Action we are taking
We want to limit the extent to which consumers who show signs of being at risk of harm move towards higher intensity products and play for longer. The following measures, which we are introducing as part of tailored guidance for gambling operators4, are designed to achieve that. We will review those measures based on changes in the evidence base.
Inducements to Gamble
Research5 suggests that inducements play a role in impulsive decisions. In the Populus online tracker, free bets and bonuses are the most often cited reason for prompted spend on gambling. We found that 50% of problem gamblers (according to the PGSI) were prompted to spend money on gambling when prompted with a free bet or a bonus, compared with 13% of non-problem gamblers.
Therefore, while our data shows the increased risk remains, we want operators to stop providing inducements for those players that that are showing signs of harm.
Reverse withdrawal functionality
Most online operators offer consumers the facility to reverse a request to withdraw funds in their gambling account. Consumers can use this facility to change their decision to end gambling, and either extend their session without taking a break or spend more than they originally intended. The Commission, supported by academic research, lived experience and expert advice, already considers the use of reverse withdrawals as a flag for potential gambling harms.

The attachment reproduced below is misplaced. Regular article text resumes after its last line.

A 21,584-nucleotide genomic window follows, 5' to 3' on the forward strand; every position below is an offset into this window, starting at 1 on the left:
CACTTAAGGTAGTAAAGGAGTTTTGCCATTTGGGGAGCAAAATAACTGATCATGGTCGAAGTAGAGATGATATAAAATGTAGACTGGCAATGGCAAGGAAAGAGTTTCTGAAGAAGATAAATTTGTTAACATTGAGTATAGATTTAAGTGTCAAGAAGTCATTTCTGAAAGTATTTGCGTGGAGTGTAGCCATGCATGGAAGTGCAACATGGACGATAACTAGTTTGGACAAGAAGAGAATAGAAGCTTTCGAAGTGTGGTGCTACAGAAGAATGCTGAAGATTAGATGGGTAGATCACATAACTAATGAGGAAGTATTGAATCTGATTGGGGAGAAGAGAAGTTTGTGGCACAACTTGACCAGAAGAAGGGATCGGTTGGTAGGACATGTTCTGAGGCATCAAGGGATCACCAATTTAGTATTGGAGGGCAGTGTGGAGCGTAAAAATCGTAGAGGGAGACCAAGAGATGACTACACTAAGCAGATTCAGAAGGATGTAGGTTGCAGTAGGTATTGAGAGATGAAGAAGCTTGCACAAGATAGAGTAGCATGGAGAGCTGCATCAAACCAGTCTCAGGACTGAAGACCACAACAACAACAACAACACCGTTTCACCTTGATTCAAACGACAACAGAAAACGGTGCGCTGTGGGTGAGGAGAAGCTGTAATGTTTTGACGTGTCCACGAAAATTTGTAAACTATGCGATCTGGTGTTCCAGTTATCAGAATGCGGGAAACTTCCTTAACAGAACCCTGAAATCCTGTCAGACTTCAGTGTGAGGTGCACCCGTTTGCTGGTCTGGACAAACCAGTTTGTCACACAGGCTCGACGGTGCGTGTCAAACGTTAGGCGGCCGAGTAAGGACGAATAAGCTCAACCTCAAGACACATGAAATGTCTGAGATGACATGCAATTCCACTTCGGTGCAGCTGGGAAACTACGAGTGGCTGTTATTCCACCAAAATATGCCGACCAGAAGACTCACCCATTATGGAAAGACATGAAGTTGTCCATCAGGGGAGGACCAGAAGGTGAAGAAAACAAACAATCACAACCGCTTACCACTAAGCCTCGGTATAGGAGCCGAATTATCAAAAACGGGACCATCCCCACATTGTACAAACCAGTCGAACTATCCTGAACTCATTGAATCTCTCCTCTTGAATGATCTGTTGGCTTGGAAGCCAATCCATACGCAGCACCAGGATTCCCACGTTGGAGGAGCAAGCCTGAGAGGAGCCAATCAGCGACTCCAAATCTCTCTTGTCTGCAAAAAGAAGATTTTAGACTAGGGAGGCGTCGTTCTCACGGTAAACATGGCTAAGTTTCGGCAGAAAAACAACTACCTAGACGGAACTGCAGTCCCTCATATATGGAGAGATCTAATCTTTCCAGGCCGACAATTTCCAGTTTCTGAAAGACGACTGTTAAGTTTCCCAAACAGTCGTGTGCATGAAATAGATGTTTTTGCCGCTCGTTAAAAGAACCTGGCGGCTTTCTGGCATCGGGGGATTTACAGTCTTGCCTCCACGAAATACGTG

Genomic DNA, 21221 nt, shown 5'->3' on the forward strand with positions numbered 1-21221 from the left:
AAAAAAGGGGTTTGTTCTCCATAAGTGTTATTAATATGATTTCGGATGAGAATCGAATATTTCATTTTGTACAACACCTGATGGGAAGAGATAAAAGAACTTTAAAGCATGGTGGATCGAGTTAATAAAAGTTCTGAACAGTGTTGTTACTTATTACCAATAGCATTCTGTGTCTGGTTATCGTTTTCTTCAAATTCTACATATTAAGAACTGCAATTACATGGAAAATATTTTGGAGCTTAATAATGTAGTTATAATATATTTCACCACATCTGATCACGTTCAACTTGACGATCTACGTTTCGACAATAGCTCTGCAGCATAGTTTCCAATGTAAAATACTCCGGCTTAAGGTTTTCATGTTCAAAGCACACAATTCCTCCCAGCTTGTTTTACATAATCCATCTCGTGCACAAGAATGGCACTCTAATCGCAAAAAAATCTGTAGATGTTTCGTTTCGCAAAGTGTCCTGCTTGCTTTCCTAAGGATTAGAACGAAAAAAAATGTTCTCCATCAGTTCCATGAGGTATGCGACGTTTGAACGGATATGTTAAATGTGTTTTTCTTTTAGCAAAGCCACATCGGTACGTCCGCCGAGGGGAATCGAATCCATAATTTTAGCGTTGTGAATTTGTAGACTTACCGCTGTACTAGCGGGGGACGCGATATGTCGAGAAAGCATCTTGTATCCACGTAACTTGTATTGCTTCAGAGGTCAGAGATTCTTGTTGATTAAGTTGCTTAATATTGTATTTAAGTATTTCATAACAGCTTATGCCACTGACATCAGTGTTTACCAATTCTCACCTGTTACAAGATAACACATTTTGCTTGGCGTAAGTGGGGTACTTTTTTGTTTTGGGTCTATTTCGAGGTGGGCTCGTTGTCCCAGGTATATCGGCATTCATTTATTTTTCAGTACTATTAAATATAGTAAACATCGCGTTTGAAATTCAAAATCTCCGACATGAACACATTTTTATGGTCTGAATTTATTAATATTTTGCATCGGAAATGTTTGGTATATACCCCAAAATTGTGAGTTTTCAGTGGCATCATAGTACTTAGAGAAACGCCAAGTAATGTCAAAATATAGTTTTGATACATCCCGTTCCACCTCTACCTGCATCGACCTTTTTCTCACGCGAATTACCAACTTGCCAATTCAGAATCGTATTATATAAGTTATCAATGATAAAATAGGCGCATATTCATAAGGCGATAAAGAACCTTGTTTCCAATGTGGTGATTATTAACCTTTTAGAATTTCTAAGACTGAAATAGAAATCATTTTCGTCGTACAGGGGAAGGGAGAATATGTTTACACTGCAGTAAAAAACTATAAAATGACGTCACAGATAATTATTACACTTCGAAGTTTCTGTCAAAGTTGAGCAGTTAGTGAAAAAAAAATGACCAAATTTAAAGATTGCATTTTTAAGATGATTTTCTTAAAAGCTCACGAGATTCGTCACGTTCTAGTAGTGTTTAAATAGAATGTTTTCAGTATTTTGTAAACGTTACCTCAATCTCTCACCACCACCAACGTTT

We know that there has been a reduction in the use of this facility by approximately 7% compared with March 2019. This could be because there has been a reduction in gambling overall and a small number of larger operators have voluntarily withdrawn the facility. However, we also know that consumers who do use the facility, do so on average 4.7 times per month. Therefore, it is likely to be contributing to the heightened risks of more intensive play for engaged gamblers.
Given this, we are accelerating our plans to take action in this area. We want to remove the ability for consumers to reverse a withdrawal. This would help support consumer decisions for safer gambling and in some cases limit the length of time a player can continue without taking a break.
Controls on session length
Introducing controls on the length of time players can play in a session would limit the time they could play with one operator without a break. However, it is easy for consumers to switch to another operator once their time limit has been reached. Consequently, we think that customer interactions would be a more effective way of mitigating the harm from longer sessions.
Operators should already be conducting effective interactions with players at appropriate times, but we want to make sure that they now factor in sessions longer than an hour.
How we will implement the changes
We need to introduce these measures quickly to ensure they have the intended effect of protecting consumers during the Covid-19 crisis. We have an existing LCCP requirement for licensees to take account of our guidance on customer interaction. We have enhanced this guidance for remote operators to include the requirements set out above. This approach will allow the measures to come into effect within days.
We will also take forward work to consult on specific measures around reverse withdrawals, inducements and time of play as permanent consumer protections.